The powerless prime minister among the shelves, or How Petr Fiala gets to know the peculiarity of the Czech retail industry


Prime Minister Petr Fiala went to supermarkets on the Czech-Bavarian border and discovered that you can make better and cheaper purchases in Germany than on the other side of the border. At the same time, the Prime Minister assured the public that his cabinet will continue with similar controls and that he will want to hear from manufacturers and international companies a public explanation as to why the same goods are sold on each side of the border at a different price per basic unit of measurement. However, no breakthrough will occur. I am afraid that Petr Fiala – if he gets an answer – will hear the same thing that has been repeated for many years. They will also see for themselves how manufacturers and sellers are completely on the hook for control purchases or similar politically motivated PR events. And not only them, but also the politicians themselves, including the prime minister. Apparently, the only thing that will bring producers and traders to their senses is and will be the outflow of customers and the reduction of any state support and subsidies.

Checking the quality and prices of food in domestic stores is nothing new in the Czech political pond. It was also done by the representatives of the previous ruling parties, and some political forces included it in their election programs.

Even then (as now) it revolved around the fact that goods are more expensive in the Czech Republic than abroad, are of lower quality, and in a number of products are poorer in terms of the content of the basic product component. A thousand times have been talked and written about fish fingers with less meat, Nutella with less cocoa, ketchup with more apples than tomatoes and so on… The result was a reaction from interested parties saying that every market is specific and that manufacturers and traders meet the demands and preferences of their customers. It always ends with this proclamation and we move on.

In reality, even the actions of Prime Minister Petr Fiala will probably be lost. Traders or food producers will politely listen to the Prime Minister, answer and maybe even promise him something. However, nothing will change as a result. They will keep stuffing the same things on the shelves and in their consumers, and with the prices they will bewitch as they please. From time to time, they make a smokescreen, where they insult each other and blame who is responsible for the high prices, and then finally find out that the prices are actually fine, because the rising costs of energy, transport and wages need to be included in them.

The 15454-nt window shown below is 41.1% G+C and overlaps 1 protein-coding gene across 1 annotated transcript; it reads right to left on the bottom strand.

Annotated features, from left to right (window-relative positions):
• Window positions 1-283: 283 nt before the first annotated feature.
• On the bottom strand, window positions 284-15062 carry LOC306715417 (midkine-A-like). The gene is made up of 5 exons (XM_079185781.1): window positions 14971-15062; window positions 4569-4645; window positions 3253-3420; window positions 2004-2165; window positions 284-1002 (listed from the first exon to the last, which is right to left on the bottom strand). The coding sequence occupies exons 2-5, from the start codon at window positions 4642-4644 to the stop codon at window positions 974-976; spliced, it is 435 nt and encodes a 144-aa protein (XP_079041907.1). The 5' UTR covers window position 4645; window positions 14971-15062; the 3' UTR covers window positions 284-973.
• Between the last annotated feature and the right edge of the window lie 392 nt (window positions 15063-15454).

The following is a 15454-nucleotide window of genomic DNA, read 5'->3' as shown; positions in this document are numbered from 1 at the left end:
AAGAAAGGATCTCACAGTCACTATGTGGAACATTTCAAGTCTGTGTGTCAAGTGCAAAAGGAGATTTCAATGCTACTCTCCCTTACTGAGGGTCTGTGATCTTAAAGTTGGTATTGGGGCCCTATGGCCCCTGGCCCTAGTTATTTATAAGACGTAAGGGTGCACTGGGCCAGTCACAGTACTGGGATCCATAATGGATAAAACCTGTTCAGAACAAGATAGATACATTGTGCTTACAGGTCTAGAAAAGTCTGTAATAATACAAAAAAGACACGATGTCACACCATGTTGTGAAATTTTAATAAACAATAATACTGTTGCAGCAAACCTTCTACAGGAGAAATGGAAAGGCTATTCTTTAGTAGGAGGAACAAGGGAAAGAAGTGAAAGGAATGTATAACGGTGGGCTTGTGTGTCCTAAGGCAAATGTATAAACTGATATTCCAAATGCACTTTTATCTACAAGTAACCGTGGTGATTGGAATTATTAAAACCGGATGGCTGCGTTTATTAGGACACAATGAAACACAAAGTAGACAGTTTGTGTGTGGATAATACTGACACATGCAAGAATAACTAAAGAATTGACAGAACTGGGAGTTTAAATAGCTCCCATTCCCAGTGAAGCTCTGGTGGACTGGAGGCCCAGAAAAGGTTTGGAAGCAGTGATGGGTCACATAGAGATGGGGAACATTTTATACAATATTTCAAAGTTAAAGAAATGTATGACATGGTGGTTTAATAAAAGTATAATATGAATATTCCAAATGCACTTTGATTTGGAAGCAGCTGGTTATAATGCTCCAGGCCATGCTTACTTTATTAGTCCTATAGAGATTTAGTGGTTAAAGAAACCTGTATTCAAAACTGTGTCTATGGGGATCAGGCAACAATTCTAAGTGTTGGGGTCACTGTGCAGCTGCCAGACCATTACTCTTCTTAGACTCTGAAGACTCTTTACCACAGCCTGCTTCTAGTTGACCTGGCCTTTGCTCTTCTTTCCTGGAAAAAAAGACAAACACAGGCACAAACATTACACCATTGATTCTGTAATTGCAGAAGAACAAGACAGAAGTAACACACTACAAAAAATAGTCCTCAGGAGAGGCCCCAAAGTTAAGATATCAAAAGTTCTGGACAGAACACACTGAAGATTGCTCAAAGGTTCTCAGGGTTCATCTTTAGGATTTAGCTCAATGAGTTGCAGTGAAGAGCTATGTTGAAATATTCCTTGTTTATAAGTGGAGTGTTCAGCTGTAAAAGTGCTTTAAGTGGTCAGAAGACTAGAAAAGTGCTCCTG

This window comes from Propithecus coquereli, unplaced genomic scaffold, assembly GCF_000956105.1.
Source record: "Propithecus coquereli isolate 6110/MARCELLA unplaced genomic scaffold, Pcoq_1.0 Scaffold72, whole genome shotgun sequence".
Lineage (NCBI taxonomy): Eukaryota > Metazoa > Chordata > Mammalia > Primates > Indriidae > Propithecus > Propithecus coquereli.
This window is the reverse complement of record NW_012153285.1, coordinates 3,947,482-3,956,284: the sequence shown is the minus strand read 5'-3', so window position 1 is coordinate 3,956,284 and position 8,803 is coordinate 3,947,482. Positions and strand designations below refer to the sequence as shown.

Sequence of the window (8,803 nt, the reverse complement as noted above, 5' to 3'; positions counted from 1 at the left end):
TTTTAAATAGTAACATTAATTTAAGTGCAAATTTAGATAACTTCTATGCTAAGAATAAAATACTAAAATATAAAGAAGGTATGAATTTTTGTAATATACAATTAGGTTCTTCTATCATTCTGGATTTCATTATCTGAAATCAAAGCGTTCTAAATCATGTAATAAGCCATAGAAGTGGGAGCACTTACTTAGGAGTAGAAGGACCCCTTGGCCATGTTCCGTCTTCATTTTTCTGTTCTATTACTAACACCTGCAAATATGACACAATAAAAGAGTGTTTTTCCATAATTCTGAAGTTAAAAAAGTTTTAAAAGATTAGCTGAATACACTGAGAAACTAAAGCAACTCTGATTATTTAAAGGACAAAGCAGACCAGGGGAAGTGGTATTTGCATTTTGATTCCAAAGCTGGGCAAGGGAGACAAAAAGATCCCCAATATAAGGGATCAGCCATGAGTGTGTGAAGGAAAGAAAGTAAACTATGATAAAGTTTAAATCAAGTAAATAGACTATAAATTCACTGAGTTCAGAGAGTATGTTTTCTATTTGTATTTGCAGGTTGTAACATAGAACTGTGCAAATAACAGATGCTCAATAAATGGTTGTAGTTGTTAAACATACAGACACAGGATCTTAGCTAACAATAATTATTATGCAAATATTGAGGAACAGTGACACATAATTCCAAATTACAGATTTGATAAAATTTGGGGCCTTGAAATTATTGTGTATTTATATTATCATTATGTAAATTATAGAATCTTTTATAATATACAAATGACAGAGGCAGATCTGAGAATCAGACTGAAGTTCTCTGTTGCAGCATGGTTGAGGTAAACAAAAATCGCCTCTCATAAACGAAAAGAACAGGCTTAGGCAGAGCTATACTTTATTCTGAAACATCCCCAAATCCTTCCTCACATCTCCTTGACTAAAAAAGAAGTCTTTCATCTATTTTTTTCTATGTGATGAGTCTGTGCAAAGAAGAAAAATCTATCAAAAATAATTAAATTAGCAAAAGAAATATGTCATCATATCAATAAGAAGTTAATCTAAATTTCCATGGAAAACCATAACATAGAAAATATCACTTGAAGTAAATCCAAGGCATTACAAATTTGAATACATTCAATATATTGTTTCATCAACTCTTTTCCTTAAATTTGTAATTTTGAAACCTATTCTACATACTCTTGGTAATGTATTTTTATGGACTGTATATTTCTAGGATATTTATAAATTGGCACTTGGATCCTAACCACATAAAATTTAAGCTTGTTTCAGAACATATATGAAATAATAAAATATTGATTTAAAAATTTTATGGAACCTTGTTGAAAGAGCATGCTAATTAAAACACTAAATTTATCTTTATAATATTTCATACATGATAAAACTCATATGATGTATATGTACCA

This time, however, this action will not be without consequences. I mean the political ones. Petr Fiala is a big figure and a strong political player. He has now entered an uncertain ring and the public and the opposition will now be watching to see how he succeeds with his event. Some people applaud the prime minister for his efforts, but that’s where the list of plus points ends. I am afraid that with this act the prime minister has run into a pitchfork. He showed how big a problem expensive food is, but at the same time it must be clear to him that there is absolutely nothing he can do about it. His political predecessors also came to the same conclusion, pointing to a similar matter repeatedly. In addition, the Prime Minister will earn the ridicule of the opposition and his opponents, who will point to his naivety and spontaneity with which he filmed his shopping video.

But that doesn’t change the fact that food and other products in retail are expensive and people don’t smell it. Evidence of this is the decline in retail sales, which has lasted for seventeen months. In short, people have taken a back seat and cannot tolerate high and inadequately inflated prices anymore. If they can, they go shopping in Poland and Germany. Once a festive event, now a weekly routine. Now is also the time to buy this year’s harvest. Potatoes, apples, nuts, garlic, onions and other vegetables. Farmers have already learned to sell it directly to people outside of retail chains. This will benefit both them and the shoppers. Farmers will earn more, people will save. They are not going to feed the business shimmy.

In short, the retail and food industries now resemble a vicious circle. When you look at it from a different perspective, you have to say that something is not right here. Store sales are down for seventeen straight months and nothing is happening. Stores don’t go bankrupt and don’t get laid off. The same is true of the vast majority of food companies. All entities appear to be in good financial health. Either they improved it during the covid, when in addition to creeping and permanent price increases they consistently used all state aid, or they are masters at using various subsidies and subsidies from the government or the EU budget. So they don’t really mind lower sales for goods.

But nothing is infinite. If the retail and grocery markets are to stabilize, it will only happen thanks to the continued outflow of customers and declining sales. And also through the reduction of all non-entitlement subsidies for producers. The state cannot and should not enter into pricing, that is a free market environment. Price ceilings are the road to hell, but coordinated consumer pressure and a subsidy diet from the state and funds is a great force that sooner or later should manifest itself. And it will certainly be more effective than Prime Minister Petr Fiala’s control purchases.

The article is in Czech


Tags: powerless prime minister among shelves Petr Fiala peculiarity Czech retail industry


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